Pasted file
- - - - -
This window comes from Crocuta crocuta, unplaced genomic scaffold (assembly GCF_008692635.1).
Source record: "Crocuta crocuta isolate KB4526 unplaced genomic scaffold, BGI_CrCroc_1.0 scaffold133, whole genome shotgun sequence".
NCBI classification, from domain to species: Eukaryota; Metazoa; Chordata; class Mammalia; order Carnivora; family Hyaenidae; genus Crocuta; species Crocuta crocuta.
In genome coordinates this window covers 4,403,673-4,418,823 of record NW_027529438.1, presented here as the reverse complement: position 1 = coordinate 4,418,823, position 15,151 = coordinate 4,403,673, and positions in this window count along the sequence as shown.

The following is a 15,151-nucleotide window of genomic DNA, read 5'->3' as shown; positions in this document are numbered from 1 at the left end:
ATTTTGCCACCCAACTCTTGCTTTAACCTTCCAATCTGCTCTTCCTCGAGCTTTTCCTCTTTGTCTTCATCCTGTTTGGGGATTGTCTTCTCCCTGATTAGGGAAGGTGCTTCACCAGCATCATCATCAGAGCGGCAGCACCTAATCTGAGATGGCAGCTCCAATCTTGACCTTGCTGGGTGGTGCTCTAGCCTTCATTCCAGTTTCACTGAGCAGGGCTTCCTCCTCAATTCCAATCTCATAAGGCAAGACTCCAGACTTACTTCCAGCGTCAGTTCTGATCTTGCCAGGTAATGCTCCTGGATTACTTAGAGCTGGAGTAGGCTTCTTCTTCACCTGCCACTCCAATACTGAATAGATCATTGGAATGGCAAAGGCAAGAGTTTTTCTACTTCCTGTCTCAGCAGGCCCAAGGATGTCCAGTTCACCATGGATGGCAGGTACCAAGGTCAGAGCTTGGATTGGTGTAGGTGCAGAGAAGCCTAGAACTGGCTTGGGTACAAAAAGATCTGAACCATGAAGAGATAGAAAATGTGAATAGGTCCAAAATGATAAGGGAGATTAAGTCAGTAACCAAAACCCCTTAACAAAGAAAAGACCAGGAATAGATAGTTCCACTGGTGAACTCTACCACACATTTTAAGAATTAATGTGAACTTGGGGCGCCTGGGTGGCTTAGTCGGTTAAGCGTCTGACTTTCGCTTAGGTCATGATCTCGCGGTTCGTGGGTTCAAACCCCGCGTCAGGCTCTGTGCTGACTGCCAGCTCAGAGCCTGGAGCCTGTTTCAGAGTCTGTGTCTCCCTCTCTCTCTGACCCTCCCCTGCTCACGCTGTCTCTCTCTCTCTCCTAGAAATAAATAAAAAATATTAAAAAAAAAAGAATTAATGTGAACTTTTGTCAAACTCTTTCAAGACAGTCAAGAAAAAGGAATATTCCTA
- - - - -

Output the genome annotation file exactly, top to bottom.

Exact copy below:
This window comes from Crocuta crocuta, unplaced genomic scaffold (assembly GCF_008692635.1).
Source record: "Crocuta crocuta isolate KB4526 unplaced genomic scaffold, BGI_CrCroc_1.0 scaffold133, whole genome shotgun sequence".
NCBI classification, from domain to species: Eukaryota; Metazoa; Chordata; class Mammalia; order Carnivora; family Hyaenidae; genus Crocuta; species Crocuta crocuta.
In genome coordinates this window covers 4,403,673-4,418,823 of record NW_027529438.1, presented here as the reverse complement: position 1 = coordinate 4,418,823, position 15,151 = coordinate 4,403,673, and positions in this window count along the sequence as shown.

The following is a 15,151-nucleotide window of genomic DNA, read 5'->3' as shown; positions in this document are numbered from 1 at the left end:
ATTTTGCCACCCAACTCTTGCTTTAACCTTCCAATCTGCTCTTCCTCGAGCTTTTCCTCTTTGTCTTCATCCTGTTTGGGGATTGTCTTCTCCCTGATTAGGGAAGGTGCTTCACCAGCATCATCATCAGAGCGGCAGCACCTAATCTGAGATGGCAGCTCCAATCTTGACCTTGCTGGGTGGTGCTCTAGCCTTCATTCCAGTTTCACTGAGCAGGGCTTCCTCCTCAATTCCAATCTCATAAGGCAAGACTCCAGACTTACTTCCAGCGTCAGTTCTGATCTTGCCAGGTAATGCTCCTGGATTACTTAGAGCTGGAGTAGGCTTCTTCTTCACCTGCCACTCCAATACTGAATAGATCATTGGAATGGCAAAGGCAAGAGTTTTTCTACTTCCTGTCTCAGCAGGCCCAAGGATGTCCAGTTCACCATGGATGGCAGGTACCAAGGTCAGAGCTTGGATTGGTGTAGGTGCAGAGAAGCCTAGAACTGGCTTGGGTACAAAAAGATCTGAACCATGAAGAGATAGAAAATGTGAATAGGTCCAAAATGATAAGGGAGATTAAGTCAGTAACCAAAACCCCTTAACAAAGAAAAGACCAGGAATAGATAGTTCCACTGGTGAACTCTACCACACATTTTAAGAATTAATGTGAACTTGGGGCGCCTGGGTGGCTTAGTCGGTTAAGCGTCTGACTTTCGCTTAGGTCATGATCTCGCGGTTCGTGGGTTCAAACCCCGCGTCAGGCTCTGTGCTGACTGCCAGCTCAGAGCCTGGAGCCTGTTTCAGAGTCTGTGTCTCCCTCTCTCTCTGACCCTCCCCTGCTCACGCTGTCTCTCTCTCTCTCCTAGAAATAAATAAAAAATATTAAAAAAAAAAGAATTAATGTGAACTTTTGTCAAACTCTTTCAAGACAGTCAAGAAAAAGGAATATTCCTA